Police never caught the thief. Within a month of the crime, Scotland Yard detectives had produced a report with the name of their prime suspect. However, this report was suppressed, and the Chief Inspector recalled. Later during that year Edward VII demanded that all four men resposible for guard the jewels, step down. 14 years later, Vicars was found dead in the garden of his home in County Kerry. The body was riddled with bullets and a label was found that read: ‘IRA Never Forgets’. But the Irish Republican Army insisted that it was not involved. Regardless, most people in Ireland believed Vicars to be an innocent man who had been badly treated by the British Government. No trace of the Irish Crown Jewels has ever been found.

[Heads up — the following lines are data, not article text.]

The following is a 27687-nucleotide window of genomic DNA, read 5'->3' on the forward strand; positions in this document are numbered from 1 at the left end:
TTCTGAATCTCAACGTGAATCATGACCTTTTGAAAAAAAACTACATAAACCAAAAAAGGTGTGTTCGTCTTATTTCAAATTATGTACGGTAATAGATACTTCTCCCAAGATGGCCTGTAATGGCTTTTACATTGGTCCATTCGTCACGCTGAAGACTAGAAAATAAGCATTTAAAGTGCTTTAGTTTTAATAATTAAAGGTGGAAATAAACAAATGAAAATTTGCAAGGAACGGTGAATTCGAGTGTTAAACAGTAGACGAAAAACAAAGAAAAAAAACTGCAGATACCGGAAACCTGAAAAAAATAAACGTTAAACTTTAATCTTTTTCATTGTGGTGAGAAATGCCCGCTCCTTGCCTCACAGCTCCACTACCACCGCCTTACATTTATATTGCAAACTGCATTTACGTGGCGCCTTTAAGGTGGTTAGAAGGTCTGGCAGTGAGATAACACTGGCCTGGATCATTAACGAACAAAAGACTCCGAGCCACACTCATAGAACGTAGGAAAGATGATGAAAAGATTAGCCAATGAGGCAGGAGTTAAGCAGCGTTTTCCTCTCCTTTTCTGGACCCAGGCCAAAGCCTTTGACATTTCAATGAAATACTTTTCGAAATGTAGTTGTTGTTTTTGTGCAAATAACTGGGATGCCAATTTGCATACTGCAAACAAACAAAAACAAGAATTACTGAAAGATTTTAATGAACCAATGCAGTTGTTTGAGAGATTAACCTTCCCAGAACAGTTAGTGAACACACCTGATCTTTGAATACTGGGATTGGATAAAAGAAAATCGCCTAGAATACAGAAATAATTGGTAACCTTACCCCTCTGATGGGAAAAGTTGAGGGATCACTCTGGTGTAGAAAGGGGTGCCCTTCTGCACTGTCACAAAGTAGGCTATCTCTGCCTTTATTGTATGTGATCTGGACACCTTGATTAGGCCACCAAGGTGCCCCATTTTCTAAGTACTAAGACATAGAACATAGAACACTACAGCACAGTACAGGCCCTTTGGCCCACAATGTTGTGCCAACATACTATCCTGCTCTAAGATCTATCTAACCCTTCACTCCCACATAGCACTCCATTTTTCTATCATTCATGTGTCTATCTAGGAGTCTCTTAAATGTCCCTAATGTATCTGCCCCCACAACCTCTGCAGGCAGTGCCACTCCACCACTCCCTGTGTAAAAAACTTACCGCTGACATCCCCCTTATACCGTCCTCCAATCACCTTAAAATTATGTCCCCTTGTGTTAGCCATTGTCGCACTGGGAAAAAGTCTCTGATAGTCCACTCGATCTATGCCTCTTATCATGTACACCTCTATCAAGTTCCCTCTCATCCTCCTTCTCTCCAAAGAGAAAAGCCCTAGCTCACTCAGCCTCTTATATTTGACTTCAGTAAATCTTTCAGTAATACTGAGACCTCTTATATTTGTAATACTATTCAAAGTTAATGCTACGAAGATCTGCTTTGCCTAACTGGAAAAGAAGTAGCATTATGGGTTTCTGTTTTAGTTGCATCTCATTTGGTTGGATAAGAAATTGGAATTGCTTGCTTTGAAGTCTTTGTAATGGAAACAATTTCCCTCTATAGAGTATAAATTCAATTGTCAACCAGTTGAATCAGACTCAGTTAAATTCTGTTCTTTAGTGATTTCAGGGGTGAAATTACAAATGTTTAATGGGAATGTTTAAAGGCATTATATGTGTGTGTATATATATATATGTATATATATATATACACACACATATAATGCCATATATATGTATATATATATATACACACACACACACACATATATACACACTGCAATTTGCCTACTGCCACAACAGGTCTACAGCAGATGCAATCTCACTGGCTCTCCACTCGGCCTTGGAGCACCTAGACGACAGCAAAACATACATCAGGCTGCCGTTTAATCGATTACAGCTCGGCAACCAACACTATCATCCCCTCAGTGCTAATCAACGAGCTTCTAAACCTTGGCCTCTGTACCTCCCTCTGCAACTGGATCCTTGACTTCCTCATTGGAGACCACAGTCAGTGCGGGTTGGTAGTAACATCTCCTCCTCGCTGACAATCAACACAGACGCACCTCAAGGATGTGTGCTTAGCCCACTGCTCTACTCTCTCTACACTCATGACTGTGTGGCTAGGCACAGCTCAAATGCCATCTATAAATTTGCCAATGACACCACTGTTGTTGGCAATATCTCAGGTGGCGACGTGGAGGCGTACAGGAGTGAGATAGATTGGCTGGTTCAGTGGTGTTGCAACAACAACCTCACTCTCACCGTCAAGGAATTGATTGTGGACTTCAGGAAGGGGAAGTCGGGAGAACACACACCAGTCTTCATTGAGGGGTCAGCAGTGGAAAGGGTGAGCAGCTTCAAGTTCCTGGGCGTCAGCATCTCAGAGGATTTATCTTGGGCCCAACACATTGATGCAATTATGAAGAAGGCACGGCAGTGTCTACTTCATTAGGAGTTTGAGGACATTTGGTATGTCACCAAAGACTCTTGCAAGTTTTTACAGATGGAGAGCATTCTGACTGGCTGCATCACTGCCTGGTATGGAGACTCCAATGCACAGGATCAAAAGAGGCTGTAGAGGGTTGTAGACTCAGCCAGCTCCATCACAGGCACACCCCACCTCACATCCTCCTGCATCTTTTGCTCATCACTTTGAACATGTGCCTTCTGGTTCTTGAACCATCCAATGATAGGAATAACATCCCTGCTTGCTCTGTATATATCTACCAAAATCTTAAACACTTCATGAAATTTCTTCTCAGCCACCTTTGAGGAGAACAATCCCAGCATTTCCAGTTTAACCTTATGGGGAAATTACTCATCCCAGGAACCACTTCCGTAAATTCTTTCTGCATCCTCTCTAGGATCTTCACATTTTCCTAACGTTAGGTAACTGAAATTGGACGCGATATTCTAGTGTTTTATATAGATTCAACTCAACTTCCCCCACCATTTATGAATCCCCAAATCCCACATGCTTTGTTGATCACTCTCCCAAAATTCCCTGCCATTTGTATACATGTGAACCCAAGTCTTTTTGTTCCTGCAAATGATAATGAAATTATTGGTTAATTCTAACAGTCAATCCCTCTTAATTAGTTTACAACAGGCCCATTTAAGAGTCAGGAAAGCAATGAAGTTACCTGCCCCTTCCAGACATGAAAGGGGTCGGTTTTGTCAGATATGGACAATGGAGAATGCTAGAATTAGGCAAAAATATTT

Almost every nation has its State treasures. They may be symbols of national pride, such as Crown Jewels, or documents that encapsulate national history, as with the American Declaration of Independence. Some of these treasures now reside in museums. Others, most especially crowns and other royal regalia, are regularly worn by heads of State. The regalia variously referred to as the Irish Crown Jewels or the State Jewels of Ireland, however, met a more unusual and mysterious fate.
Properly called the jewels belonging to the Most Illustrious Order of Saint Patrick, they were created to be presented to the National Order of Chivalry of Ireland, the Order of Saint Patrick, for use by the Viceroy or visiting Sovereigns. In 1830 the Crown Jewellers, Rundell & Bridge, created the regalia from jewels that had belonged to Queen Charlotte, the consort of George III. These diamonds, rubies, and other stones possibly included the rose diamond given to the Queen by the Sultan of Turkey and the jewels she received from Mogul Emperor Shah Alam.
Unexplained Heist of THE IRISH CROWN JEWELS?